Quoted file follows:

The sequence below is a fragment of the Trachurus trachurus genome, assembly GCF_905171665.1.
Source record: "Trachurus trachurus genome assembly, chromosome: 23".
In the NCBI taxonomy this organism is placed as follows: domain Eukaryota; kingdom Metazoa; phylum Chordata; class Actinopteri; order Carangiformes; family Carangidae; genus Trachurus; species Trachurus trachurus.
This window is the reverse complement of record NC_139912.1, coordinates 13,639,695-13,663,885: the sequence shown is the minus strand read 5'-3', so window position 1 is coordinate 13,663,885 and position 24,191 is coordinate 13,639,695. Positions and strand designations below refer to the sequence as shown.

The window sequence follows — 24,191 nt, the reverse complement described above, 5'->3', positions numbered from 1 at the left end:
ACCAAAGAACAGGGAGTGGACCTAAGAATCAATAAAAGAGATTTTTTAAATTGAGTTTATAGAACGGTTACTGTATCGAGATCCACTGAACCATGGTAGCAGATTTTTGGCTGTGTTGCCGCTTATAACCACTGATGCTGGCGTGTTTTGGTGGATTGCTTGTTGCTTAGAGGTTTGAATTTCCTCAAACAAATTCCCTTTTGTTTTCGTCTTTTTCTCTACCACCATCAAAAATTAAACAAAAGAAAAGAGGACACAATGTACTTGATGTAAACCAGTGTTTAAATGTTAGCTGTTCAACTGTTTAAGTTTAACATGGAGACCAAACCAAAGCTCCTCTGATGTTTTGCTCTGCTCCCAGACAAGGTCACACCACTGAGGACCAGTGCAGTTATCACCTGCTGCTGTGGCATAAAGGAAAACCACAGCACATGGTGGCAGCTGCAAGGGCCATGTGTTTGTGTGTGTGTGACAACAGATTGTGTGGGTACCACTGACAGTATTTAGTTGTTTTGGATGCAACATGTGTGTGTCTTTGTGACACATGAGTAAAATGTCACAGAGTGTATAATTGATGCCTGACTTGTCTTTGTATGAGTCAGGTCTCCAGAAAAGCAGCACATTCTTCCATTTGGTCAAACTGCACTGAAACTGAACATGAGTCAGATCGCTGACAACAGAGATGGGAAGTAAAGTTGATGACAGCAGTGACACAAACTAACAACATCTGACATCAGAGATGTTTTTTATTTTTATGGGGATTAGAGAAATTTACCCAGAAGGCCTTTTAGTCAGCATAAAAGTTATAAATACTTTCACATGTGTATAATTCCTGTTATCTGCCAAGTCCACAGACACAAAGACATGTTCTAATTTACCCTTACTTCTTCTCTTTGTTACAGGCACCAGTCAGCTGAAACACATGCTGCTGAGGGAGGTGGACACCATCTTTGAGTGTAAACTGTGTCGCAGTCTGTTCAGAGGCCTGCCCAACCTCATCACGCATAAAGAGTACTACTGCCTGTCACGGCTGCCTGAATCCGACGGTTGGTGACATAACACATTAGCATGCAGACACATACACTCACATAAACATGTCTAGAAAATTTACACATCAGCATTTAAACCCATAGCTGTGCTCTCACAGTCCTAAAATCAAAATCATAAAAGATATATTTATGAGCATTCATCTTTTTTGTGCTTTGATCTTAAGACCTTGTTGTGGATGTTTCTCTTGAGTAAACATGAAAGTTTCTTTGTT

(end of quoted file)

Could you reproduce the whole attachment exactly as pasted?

The sequence below is a fragment of the Trachurus trachurus genome, assembly GCF_905171665.1.
Source record: "Trachurus trachurus genome assembly, chromosome: 23".
In the NCBI taxonomy this organism is placed as follows: domain Eukaryota; kingdom Metazoa; phylum Chordata; class Actinopteri; order Carangiformes; family Carangidae; genus Trachurus; species Trachurus trachurus.
This window is the reverse complement of record NC_139912.1, coordinates 13,639,695-13,663,885: the sequence shown is the minus strand read 5'-3', so window position 1 is coordinate 13,663,885 and position 24,191 is coordinate 13,639,695. Positions and strand designations below refer to the sequence as shown.

The window sequence follows — 24,191 nt, the reverse complement described above, 5'->3', positions numbered from 1 at the left end:
ACCAAAGAACAGGGAGTGGACCTAAGAATCAATAAAAGAGATTTTTTAAATTGAGTTTATAGAACGGTTACTGTATCGAGATCCACTGAACCATGGTAGCAGATTTTTGGCTGTGTTGCCGCTTATAACCACTGATGCTGGCGTGTTTTGGTGGATTGCTTGTTGCTTAGAGGTTTGAATTTCCTCAAACAAATTCCCTTTTGTTTTCGTCTTTTTCTCTACCACCATCAAAAATTAAACAAAAGAAAAGAGGACACAATGTACTTGATGTAAACCAGTGTTTAAATGTTAGCTGTTCAACTGTTTAAGTTTAACATGGAGACCAAACCAAAGCTCCTCTGATGTTTTGCTCTGCTCCCAGACAAGGTCACACCACTGAGGACCAGTGCAGTTATCACCTGCTGCTGTGGCATAAAGGAAAACCACAGCACATGGTGGCAGCTGCAAGGGCCATGTGTTTGTGTGTGTGTGACAACAGATTGTGTGGGTACCACTGACAGTATTTAGTTGTTTTGGATGCAACATGTGTGTGTCTTTGTGACACATGAGTAAAATGTCACAGAGTGTATAATTGATGCCTGACTTGTCTTTGTATGAGTCAGGTCTCCAGAAAAGCAGCACATTCTTCCATTTGGTCAAACTGCACTGAAACTGAACATGAGTCAGATCGCTGACAACAGAGATGGGAAGTAAAGTTGATGACAGCAGTGACACAAACTAACAACATCTGACATCAGAGATGTTTTTTATTTTTATGGGGATTAGAGAAATTTACCCAGAAGGCCTTTTAGTCAGCATAAAAGTTATAAATACTTTCACATGTGTATAATTCCTGTTATCTGCCAAGTCCACAGACACAAAGACATGTTCTAATTTACCCTTACTTCTTCTCTTTGTTACAGGCACCAGTCAGCTGAAACACATGCTGCTGAGGGAGGTGGACACCATCTTTGAGTGTAAACTGTGTCGCAGTCTGTTCAGAGGCCTGCCCAACCTCATCACGCATAAAGAGTACTACTGCCTGTCACGGCTGCCTGAATCCGACGGTTGGTGACATAACACATTAGCATGCAGACACATACACTCACATAAACATGTCTAGAAAATTTACACATCAGCATTTAAACCCATAGCTGTGCTCTCACAGTCCTAAAATCAAAATCATAAAAGATATATTTATGAGCATTCATCTTTTTTGTGCTTTGATCTTAAGACCTTGTTGTGGATGTTTCTCTTGAGTAAACATGAAAGTTTCTTTGTT